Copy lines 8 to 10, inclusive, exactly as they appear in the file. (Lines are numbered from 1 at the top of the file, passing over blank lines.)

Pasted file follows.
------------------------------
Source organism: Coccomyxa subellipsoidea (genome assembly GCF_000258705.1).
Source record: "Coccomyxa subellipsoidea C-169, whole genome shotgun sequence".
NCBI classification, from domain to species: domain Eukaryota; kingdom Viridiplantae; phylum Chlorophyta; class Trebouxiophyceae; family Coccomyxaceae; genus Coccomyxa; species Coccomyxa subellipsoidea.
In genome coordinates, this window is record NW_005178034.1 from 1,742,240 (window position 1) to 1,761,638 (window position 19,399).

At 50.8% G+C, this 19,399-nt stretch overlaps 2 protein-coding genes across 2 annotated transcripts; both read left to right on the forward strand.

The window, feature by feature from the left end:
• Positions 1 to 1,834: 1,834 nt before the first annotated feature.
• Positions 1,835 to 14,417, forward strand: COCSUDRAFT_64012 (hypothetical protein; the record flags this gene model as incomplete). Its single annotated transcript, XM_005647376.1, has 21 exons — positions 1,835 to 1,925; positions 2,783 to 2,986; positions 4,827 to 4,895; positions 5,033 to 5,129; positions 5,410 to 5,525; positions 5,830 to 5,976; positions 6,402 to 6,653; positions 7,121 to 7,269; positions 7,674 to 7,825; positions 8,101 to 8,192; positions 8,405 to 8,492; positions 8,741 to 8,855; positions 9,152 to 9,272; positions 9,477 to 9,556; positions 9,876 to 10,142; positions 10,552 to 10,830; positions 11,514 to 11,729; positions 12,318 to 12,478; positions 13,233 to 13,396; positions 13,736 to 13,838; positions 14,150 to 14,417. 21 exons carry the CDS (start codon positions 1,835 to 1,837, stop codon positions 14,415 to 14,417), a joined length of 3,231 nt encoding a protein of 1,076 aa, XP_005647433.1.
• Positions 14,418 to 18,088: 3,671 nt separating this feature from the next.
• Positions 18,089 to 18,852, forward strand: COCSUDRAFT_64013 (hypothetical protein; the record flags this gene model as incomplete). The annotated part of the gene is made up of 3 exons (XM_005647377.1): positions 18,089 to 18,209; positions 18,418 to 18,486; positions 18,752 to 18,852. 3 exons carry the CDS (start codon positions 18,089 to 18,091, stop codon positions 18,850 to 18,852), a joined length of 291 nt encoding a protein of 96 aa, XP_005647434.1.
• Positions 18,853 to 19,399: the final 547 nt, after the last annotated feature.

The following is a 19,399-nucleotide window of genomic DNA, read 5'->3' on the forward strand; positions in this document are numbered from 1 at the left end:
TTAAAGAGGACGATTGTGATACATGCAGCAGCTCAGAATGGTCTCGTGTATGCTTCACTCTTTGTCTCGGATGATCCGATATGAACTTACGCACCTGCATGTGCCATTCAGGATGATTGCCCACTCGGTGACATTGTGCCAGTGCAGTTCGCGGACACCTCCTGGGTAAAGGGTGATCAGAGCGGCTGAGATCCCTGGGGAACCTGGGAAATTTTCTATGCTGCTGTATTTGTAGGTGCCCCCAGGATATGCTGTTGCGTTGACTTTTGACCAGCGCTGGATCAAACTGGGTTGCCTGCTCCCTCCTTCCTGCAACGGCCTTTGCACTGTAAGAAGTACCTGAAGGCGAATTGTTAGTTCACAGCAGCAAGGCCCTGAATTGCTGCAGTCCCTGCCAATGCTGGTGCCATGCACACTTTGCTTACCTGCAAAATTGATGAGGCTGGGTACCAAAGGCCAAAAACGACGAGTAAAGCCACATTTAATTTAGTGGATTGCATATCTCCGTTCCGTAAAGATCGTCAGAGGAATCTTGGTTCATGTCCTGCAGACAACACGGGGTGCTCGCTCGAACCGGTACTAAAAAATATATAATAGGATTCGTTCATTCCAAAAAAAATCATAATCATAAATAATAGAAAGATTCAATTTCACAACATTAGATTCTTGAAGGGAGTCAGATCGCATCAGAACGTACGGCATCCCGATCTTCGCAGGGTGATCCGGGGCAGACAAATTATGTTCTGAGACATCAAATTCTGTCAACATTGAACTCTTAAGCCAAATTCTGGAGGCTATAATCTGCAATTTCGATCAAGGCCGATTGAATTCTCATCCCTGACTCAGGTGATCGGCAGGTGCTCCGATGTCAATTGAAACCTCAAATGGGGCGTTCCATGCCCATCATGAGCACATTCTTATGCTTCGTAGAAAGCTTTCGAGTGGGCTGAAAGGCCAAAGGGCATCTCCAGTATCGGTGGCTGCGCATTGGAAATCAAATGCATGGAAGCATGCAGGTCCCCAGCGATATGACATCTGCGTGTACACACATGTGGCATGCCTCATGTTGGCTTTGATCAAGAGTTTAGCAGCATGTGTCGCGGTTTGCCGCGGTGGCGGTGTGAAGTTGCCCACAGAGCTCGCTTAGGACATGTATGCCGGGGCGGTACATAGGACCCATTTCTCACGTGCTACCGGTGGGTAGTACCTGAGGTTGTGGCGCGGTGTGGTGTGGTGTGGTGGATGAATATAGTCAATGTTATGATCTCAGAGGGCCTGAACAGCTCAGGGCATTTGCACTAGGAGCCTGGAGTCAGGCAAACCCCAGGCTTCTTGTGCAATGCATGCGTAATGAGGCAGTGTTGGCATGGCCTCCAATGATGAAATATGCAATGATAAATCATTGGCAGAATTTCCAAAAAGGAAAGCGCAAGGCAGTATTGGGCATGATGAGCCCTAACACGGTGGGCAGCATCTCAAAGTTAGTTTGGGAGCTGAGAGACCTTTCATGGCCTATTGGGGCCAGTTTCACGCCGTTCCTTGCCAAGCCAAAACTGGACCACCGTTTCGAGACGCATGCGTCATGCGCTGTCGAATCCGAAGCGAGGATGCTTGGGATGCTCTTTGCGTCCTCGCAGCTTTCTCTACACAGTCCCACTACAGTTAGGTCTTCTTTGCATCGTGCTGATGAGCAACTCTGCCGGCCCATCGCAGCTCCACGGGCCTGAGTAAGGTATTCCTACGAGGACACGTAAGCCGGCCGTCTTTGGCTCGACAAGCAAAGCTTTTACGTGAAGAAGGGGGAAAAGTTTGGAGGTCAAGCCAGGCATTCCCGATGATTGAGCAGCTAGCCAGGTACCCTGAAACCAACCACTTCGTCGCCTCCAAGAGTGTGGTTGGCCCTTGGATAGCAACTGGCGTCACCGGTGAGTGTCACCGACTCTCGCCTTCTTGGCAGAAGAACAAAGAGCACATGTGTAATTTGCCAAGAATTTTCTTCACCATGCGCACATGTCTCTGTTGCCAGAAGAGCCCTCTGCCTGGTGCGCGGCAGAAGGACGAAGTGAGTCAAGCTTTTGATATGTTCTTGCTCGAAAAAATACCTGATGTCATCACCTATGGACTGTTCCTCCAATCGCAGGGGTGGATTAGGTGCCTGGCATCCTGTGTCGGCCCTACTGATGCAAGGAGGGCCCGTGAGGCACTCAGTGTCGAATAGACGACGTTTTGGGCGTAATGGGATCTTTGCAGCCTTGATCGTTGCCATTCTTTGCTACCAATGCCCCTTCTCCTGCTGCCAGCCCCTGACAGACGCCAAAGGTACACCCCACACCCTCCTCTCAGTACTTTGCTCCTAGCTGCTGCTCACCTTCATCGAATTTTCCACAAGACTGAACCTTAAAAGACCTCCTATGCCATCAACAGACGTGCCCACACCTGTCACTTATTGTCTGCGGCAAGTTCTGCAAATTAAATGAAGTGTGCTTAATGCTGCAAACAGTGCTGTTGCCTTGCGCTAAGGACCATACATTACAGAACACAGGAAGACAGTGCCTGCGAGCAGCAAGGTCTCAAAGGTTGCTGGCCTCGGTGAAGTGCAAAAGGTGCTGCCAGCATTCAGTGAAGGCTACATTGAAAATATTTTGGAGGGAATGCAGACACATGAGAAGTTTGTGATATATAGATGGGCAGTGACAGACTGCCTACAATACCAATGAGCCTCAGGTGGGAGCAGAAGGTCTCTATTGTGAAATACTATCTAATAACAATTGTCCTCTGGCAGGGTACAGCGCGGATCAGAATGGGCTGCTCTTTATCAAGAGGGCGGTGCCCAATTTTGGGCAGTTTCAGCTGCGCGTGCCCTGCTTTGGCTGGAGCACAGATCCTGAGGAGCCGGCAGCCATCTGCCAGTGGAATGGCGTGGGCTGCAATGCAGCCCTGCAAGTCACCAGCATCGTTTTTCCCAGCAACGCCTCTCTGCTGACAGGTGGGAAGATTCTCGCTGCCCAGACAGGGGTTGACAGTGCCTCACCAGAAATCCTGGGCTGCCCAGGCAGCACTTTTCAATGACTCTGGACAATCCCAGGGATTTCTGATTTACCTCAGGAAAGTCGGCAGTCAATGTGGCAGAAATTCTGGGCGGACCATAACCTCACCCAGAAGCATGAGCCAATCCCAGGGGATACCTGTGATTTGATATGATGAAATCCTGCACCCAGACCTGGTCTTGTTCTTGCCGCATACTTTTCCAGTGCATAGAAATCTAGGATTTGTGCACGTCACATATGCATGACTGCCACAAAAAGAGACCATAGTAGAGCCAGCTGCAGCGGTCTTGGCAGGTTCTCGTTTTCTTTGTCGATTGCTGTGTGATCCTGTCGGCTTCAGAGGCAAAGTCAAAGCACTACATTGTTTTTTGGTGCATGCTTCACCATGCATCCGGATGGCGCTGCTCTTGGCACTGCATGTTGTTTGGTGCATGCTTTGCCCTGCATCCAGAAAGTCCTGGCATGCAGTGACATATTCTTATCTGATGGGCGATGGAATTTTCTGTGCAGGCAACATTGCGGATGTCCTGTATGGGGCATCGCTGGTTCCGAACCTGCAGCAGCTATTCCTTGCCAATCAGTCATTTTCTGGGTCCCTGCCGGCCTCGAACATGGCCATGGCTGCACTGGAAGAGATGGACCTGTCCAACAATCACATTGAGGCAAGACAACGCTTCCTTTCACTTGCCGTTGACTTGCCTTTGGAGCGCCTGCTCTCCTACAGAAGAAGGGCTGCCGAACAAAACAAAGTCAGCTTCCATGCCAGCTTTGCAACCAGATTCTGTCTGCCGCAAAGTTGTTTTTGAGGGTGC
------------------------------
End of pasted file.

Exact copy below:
• Positions 1,835 to 14,417, forward strand: COCSUDRAFT_64012 (hypothetical protein; the record flags this gene model as incomplete). Its single annotated transcript, XM_005647376.1, has 21 exons — positions 1,835 to 1,925; positions 2,783 to 2,986; positions 4,827 to 4,895; positions 5,033 to 5,129; positions 5,410 to 5,525; positions 5,830 to 5,976; positions 6,402 to 6,653; positions 7,121 to 7,269; positions 7,674 to 7,825; positions 8,101 to 8,192; positions 8,405 to 8,492; positions 8,741 to 8,855; positions 9,152 to 9,272; positions 9,477 to 9,556; positions 9,876 to 10,142; positions 10,552 to 10,830; positions 11,514 to 11,729; positions 12,318 to 12,478; positions 13,233 to 13,396; positions 13,736 to 13,838; positions 14,150 to 14,417. 21 exons carry the CDS (start codon positions 1,835 to 1,837, stop codon positions 14,415 to 14,417), a joined length of 3,231 nt encoding a protein of 1,076 aa, XP_005647433.1.
• Positions 14,418 to 18,088: 3,671 nt separating this feature from the next.
• Positions 18,089 to 18,852, forward strand: COCSUDRAFT_64013 (hypothetical protein; the record flags this gene model as incomplete). The annotated part of the gene is made up of 3 exons (XM_005647377.1): positions 18,089 to 18,209; positions 18,418 to 18,486; positions 18,752 to 18,852. 3 exons carry the CDS (start codon positions 18,089 to 18,091, stop codon positions 18,850 to 18,852), a joined length of 291 nt encoding a protein of 96 aa, XP_005647434.1.